TABLOIDS love a story about a former pop star in reduced circumstances. But it wouldn’t be the least surprising to see these fronting up the loo roll:
Madchester-adjacent act known for Groovy Train and All Together Now, the good bit of which was by Johann Pachelbel. Still get on the bill at festivals but that’s in the summer, isn’t it? No harm in putting on the Santa hat and doing shifts at Asda. Northside are on trolley collection. That’s a rough gig in winter.
The Reynolds Girls
Stock Aitken Waterman act who looked like they still had their Saturday jobs in Dorothy Perkins while in the charts. Which would have been wise. They slagged Fleetwood Mac and the Rolling Stones while being fundamentally shit, in an unfortunate contrast. May by now have worked their way up to Dot Perks management.
Mediocre manufactured groups don’t sell records without publicity, so a career in retail beckoned. Myleene Klass has stroppily clung onto minor celebrity status, and is berating the fishmonger at her local Waitrose about the lack of sea bass when she realises she recognises him. It’s that guy, from the band. Bloody hell, what was his name?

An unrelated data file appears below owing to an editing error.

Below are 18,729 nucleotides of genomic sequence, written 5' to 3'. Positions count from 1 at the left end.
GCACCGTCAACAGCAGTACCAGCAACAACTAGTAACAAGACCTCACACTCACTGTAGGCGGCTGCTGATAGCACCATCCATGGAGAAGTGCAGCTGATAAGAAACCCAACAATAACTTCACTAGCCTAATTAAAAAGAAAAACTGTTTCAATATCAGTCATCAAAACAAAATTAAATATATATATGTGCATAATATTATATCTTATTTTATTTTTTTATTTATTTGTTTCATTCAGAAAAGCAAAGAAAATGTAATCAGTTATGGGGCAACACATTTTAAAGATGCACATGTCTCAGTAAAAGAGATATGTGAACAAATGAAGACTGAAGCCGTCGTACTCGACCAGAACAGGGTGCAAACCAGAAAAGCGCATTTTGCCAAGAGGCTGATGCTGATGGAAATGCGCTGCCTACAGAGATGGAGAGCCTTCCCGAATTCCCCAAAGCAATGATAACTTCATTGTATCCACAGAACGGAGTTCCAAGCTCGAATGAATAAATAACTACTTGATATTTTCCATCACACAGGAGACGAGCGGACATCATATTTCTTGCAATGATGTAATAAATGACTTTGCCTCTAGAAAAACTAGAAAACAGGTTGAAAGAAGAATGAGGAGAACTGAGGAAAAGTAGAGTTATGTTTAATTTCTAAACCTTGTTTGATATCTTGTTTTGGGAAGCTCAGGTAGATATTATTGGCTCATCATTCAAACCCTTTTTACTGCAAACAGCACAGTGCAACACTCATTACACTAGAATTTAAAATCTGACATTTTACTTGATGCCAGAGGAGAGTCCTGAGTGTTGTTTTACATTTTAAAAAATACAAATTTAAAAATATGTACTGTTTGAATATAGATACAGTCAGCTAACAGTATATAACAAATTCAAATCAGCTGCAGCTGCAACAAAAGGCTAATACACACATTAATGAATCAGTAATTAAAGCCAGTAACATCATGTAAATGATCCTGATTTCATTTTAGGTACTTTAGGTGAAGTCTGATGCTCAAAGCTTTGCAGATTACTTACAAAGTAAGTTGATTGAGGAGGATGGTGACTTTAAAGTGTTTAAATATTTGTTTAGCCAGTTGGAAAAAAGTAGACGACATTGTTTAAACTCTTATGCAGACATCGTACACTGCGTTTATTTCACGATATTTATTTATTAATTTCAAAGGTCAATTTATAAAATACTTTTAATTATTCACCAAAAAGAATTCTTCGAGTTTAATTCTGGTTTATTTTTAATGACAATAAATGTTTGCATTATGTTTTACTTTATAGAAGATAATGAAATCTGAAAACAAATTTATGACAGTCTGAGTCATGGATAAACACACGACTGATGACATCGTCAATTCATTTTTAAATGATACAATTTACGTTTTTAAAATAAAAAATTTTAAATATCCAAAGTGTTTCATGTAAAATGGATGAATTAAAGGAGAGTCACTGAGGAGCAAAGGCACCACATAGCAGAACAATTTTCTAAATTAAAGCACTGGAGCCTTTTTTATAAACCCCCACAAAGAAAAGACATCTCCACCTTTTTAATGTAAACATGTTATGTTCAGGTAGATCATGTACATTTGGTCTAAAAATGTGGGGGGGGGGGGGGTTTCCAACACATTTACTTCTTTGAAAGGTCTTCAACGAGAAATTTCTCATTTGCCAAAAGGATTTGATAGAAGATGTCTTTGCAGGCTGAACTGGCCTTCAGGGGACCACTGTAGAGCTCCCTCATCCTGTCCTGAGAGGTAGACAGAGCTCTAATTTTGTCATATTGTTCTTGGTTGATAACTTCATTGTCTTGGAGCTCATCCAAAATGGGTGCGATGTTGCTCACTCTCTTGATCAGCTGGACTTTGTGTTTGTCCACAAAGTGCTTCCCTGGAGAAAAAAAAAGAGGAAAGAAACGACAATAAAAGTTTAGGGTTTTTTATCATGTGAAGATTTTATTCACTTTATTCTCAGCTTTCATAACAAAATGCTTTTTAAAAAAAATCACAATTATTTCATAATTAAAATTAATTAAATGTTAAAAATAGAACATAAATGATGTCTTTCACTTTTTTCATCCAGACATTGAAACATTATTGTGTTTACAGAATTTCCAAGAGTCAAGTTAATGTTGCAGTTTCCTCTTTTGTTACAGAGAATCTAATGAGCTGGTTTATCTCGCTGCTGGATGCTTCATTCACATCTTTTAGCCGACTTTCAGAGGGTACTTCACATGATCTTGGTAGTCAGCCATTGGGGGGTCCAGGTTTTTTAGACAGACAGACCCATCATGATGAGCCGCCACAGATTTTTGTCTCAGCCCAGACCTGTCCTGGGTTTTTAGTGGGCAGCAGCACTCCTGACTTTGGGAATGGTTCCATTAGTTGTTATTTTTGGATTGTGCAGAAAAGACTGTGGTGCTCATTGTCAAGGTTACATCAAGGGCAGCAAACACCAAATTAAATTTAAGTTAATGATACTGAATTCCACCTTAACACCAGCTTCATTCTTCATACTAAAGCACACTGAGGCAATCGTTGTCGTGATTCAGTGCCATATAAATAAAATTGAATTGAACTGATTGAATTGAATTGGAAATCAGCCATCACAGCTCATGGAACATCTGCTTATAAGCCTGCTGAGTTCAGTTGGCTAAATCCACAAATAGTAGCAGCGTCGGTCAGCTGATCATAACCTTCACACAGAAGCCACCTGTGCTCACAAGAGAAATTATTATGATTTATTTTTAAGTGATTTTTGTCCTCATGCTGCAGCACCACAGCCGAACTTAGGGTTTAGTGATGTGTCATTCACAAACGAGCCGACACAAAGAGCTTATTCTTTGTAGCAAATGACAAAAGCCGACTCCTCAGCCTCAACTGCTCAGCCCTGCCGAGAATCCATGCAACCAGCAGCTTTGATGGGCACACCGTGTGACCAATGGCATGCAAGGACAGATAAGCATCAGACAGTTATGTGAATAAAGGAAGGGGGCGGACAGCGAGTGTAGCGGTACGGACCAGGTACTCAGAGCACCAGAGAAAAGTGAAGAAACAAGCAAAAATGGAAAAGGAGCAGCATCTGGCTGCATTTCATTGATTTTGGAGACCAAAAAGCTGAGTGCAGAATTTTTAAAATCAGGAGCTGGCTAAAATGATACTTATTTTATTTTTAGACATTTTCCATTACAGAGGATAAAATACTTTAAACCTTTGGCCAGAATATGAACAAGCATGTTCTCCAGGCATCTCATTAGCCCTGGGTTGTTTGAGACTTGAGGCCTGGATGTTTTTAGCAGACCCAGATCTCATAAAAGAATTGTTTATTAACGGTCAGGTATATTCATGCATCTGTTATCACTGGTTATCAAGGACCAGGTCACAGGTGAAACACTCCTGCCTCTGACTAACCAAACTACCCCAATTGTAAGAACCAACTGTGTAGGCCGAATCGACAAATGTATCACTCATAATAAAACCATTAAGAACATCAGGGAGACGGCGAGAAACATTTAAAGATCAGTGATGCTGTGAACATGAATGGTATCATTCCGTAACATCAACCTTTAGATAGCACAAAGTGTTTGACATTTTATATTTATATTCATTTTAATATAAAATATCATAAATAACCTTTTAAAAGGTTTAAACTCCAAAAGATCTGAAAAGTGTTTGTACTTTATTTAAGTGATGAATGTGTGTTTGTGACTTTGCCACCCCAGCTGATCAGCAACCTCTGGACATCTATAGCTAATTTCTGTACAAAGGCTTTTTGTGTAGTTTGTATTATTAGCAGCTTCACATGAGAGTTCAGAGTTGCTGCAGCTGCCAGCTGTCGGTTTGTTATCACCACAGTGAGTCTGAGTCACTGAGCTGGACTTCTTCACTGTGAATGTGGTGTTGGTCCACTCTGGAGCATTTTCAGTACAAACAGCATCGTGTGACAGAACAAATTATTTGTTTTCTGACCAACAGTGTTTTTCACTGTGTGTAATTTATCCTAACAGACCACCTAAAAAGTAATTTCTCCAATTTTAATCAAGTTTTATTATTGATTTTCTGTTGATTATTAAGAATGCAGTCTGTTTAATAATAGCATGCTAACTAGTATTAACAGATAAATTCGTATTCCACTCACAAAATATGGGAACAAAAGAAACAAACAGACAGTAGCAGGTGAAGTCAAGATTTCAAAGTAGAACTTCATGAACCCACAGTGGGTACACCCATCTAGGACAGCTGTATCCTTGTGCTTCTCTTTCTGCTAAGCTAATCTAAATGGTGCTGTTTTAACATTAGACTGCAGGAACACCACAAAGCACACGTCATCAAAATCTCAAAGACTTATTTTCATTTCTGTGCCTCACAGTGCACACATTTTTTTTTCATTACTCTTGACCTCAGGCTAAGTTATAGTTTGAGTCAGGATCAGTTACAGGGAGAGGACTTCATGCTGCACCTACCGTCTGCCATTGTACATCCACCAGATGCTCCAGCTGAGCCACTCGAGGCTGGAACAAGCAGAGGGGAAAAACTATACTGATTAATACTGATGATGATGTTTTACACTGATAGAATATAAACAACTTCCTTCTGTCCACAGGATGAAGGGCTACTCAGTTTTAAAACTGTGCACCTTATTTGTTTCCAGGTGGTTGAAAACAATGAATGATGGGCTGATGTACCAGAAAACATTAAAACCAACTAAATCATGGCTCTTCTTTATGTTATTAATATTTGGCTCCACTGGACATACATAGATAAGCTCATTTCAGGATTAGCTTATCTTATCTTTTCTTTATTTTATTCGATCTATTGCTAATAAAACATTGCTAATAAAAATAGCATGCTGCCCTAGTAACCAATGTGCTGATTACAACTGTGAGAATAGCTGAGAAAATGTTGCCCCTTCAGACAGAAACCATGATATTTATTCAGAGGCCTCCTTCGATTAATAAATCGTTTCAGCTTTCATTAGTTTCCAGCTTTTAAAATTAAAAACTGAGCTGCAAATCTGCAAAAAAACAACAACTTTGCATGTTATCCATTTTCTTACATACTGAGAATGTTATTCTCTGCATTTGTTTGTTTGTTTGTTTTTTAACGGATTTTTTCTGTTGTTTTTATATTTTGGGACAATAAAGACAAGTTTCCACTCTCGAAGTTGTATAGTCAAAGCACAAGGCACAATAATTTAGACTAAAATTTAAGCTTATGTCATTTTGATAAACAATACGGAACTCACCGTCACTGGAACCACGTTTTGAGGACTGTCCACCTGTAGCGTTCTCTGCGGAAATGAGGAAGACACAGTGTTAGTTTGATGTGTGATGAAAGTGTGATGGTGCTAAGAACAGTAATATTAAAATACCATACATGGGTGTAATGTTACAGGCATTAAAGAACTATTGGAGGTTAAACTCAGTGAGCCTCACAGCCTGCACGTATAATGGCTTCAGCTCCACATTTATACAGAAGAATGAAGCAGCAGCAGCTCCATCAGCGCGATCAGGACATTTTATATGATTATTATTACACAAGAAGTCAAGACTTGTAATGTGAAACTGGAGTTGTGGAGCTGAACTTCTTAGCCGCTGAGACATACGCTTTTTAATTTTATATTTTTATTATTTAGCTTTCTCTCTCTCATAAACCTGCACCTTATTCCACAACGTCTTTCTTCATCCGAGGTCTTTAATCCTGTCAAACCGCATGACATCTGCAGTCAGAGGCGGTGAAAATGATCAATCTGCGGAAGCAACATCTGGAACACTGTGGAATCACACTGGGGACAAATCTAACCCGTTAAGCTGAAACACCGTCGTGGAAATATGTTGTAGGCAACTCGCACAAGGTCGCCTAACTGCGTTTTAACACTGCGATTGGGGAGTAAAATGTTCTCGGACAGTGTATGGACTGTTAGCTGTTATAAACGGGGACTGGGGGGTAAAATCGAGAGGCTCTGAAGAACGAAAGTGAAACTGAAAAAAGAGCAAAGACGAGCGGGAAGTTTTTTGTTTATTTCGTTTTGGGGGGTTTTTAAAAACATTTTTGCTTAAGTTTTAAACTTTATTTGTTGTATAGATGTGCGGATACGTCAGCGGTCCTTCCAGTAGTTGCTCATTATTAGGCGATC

S Club 7
Live by the tweenie, die by the tweenie. Once kids grew out of this super-bland pop act they had little musical talent to fall back on, because rock heroes like Led Zeppelin or Janis Joplin didn’t start out on a CBBC show. Jo works behind the fag counter. She says it’s good money.
Ned’s Atomic Dustbin
It’s statistically likely that most of the thousands of members of short-lived late 80s indie bands ended up working for a big employer like Tesco. The Neds are restocking the courgettes even as you read this, while trying to chat up Miki from Lush on the fresh pizzas.
In the strange world of 90s boy bands, East 17 were considered more street than pretty boys Take That, and what could be more street than working in Tesco? Instead of flaring up at photographers, Brian Harvey could vent his anger by passive-aggressively pretending not to know where the Marmite is.